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A form of suicide

By Jordanna Thigpen

October 2, 2006

Lately, America has been called many things.

Strapped against our will to the stainless steel hospital table of global public opinion, we have been diagnosed as schizophrenic (because we have dark symptoms with early adulthood manifestation); sociopathic (because we do harm without regard for others); and psychopathic (well, you know why.)

This week in dentist's-office-read Time, Hugo Chavez says that America is suicidal. "Bush wanted Iraq's oil and I believe he wants Venezuela's oil," Chavez says. "But the blame for high oil prices lies in the consumer model of the U.S. Its reckless oil consumption is a form of suicide."

Suicide is the ultimate revenge, isn't it? And revenge should appeal to red-blooded Americans, right? But at least for those who have considered suicide, there's something really pure about it. And it's comforting - if you're ever really sad or angry it's like coming home. It's always there, if you're really desperate; just like you can always make a PB&J if you're really hungry. But unless you're one of those who consummates this aching and final desire, something always brings you back, and it's not fear - it's compassion.

Is it possible, in your most ebony hour, to feel compassion for others? Our nation is about to find out.

Our prosperity, and our consumption, has been subsidized by the rest of the world for generations. No American can say she is truly prosperous. No American can truly say he is a self-made man. No American can say that he is not living off the blood, sweat, and tears of hundreds, if not thousands, of men and women around the world - many, as we saw this week, living without basic sanitation. Every American, from the homeless of San Francisco who are supported by tax and nonprofit dollars, to the top out of sights whose names you will never know, is subsidized by cheap lives and cheap oil.

So have we become a nation of vampires, even serial killers, methodically and knowingly assassinating the lives and character of those in the so-called second and third worlds? Hugo Chavez sees this clearly. And so does the rest of the global community.

At the very least, we are exhibiting suicidal ideation - we haven't actually committed suicide yet, so there's still hope.

Epidemiological factors associated with suicidal ideation include being male, white, greater than 65 years of age, with stressful life events and access to firearms. A majority of those seated in Congress, as do Cheney, Rumsfeld, the majority of the Cabinet, and department heads meet these qualifications.

Psychiatric disorders associated with suicidal ideation include major depression, substance abuse, schizophrenia, panic disorder, borderline personality disorder and - this is key - in adolescents (and our nation can fairly be considered adolescent), antisocial and aggressive behavior. Certainly our nation has exhibited signs of each of these disorders, particularly in the past six years.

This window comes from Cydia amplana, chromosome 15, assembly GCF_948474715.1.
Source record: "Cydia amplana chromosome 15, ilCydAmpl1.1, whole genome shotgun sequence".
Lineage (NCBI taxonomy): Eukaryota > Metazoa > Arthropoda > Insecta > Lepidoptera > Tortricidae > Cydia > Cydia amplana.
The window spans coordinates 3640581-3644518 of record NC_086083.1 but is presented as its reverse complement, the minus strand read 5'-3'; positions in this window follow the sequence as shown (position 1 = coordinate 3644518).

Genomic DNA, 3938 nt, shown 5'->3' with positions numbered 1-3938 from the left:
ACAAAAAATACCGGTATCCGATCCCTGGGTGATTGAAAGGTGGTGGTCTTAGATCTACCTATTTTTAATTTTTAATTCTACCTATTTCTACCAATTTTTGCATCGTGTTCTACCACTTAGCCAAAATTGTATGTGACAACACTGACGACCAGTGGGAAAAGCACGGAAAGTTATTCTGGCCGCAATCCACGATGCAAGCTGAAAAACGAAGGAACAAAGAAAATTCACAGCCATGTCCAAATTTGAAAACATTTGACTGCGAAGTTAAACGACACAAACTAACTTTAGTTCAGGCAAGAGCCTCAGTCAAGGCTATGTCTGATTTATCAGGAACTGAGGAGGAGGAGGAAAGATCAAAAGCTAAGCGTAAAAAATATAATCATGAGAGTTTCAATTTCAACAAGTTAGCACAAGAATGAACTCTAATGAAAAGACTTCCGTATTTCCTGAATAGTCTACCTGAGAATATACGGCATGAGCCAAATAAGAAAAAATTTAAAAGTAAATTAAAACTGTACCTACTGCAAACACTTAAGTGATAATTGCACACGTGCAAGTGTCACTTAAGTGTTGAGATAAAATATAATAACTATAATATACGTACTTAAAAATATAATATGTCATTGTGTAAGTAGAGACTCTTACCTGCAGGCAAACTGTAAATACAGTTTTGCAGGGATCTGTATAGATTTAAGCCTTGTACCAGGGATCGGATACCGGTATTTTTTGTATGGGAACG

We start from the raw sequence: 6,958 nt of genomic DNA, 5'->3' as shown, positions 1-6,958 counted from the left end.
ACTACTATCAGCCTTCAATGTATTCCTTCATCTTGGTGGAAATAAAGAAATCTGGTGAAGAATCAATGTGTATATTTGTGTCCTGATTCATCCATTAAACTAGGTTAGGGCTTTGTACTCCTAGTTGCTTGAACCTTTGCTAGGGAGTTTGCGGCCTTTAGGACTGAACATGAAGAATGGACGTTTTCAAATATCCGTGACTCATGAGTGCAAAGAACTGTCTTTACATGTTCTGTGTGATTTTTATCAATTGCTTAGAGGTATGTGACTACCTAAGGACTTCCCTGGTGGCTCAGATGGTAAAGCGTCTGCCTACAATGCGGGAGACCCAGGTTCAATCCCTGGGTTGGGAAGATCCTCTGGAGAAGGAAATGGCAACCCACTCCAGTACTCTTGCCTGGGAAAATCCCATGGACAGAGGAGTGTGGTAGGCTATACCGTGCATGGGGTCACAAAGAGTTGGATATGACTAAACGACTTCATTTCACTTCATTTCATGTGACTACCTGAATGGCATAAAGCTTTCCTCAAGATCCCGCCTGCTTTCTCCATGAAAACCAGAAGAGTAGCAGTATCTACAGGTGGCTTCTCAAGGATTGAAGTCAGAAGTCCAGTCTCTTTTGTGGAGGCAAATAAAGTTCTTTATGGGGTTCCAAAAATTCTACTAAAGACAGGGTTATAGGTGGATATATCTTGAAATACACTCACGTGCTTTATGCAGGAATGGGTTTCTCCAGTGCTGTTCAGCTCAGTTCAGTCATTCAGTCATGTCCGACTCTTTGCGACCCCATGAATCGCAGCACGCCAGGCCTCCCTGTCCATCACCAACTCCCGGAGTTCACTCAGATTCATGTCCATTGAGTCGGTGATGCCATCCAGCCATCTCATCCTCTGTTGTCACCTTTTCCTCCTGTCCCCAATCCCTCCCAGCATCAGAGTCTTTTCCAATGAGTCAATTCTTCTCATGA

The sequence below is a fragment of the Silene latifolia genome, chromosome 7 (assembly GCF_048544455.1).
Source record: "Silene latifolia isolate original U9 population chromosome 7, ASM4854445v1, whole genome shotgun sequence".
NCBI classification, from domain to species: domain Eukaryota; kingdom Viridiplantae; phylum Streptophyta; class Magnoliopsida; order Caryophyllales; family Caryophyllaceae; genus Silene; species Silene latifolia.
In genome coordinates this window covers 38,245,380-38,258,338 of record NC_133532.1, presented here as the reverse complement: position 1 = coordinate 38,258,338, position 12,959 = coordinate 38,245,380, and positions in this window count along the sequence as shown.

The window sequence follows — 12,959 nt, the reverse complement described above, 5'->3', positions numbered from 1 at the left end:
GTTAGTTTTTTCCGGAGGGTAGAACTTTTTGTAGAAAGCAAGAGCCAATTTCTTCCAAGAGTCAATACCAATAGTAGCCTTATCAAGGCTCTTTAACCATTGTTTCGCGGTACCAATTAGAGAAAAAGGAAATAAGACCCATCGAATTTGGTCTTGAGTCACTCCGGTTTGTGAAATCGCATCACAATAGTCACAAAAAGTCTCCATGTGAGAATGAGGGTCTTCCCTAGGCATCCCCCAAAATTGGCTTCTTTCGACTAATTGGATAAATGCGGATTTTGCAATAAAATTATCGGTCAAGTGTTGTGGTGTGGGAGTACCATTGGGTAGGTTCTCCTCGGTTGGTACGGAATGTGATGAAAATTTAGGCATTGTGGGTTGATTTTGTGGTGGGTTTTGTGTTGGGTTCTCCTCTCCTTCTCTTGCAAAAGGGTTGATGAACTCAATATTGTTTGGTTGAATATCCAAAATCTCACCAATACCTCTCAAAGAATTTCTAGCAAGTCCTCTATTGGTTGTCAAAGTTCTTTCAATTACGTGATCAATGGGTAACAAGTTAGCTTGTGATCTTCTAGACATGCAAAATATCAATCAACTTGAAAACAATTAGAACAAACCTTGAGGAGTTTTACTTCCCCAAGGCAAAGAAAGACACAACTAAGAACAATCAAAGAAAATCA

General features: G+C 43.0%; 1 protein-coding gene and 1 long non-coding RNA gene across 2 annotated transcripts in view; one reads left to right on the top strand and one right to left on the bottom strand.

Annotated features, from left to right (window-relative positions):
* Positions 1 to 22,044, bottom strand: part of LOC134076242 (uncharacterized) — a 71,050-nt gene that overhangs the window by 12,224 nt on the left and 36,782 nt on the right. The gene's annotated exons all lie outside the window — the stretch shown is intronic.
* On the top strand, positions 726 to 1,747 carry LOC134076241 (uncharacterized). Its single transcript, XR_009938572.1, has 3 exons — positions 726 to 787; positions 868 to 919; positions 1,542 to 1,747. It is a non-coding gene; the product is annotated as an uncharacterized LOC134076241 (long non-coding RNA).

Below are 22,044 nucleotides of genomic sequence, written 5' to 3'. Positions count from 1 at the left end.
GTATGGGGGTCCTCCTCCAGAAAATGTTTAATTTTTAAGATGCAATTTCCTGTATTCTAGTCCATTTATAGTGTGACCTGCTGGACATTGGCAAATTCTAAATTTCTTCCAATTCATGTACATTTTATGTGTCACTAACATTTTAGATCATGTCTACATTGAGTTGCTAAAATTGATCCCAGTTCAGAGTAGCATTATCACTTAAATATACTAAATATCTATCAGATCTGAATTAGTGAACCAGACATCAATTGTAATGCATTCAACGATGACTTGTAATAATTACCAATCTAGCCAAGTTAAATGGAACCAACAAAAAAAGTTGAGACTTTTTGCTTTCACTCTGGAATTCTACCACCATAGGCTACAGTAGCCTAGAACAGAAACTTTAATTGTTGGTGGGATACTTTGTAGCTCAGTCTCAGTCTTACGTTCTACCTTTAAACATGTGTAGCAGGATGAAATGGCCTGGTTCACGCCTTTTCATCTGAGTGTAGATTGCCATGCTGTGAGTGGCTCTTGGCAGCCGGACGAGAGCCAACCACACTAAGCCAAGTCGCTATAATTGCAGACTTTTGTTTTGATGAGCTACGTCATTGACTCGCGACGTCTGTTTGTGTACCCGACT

In a 1999 article, Dr. Michael Gliatto from the Veterans Affairs Medical Center and Dr. Anil Rai from the University of Pennsylvania School of Medicine proposed a several-step process for evaluating and treating suicidal ideation. The hospitalization process involves determining the following:

(1) Is the patient expressing suicidal ideation?
(2) Does the patient have access to lethal means, have poor social support, and poor judgment, and cannot make a contract for safety?

If the answers to both questions are yes, the patient should be hospitalized. We are so there!

Many people have spoken of America's "addiction" to oil. But our collective behavior is indeed closer to suicidal ideation. Nothing can ever be as final or chilling as actually doing ourselves in, and yet every day we return to our favorite comfortable place, taunting the members of our global family with the prospect in an increasingly desperate game.

A happy ending will come, when we behave with compassion towards ourselves and the world's people. Our nation as we knew it no longer exists. It will live in memory. The era now is a collective one: one of shared wealth, and shared oil. Our prayer now can be, may no nation have hegemony.


Editor's Note: Views expressed by columnists published on FogCityJournal.com are not necessarily the views or beliefs of Fog City Journal. Fog City Journal supports free speech in all its varied forms and provides a forum for a complete spectrum of viewpoints.



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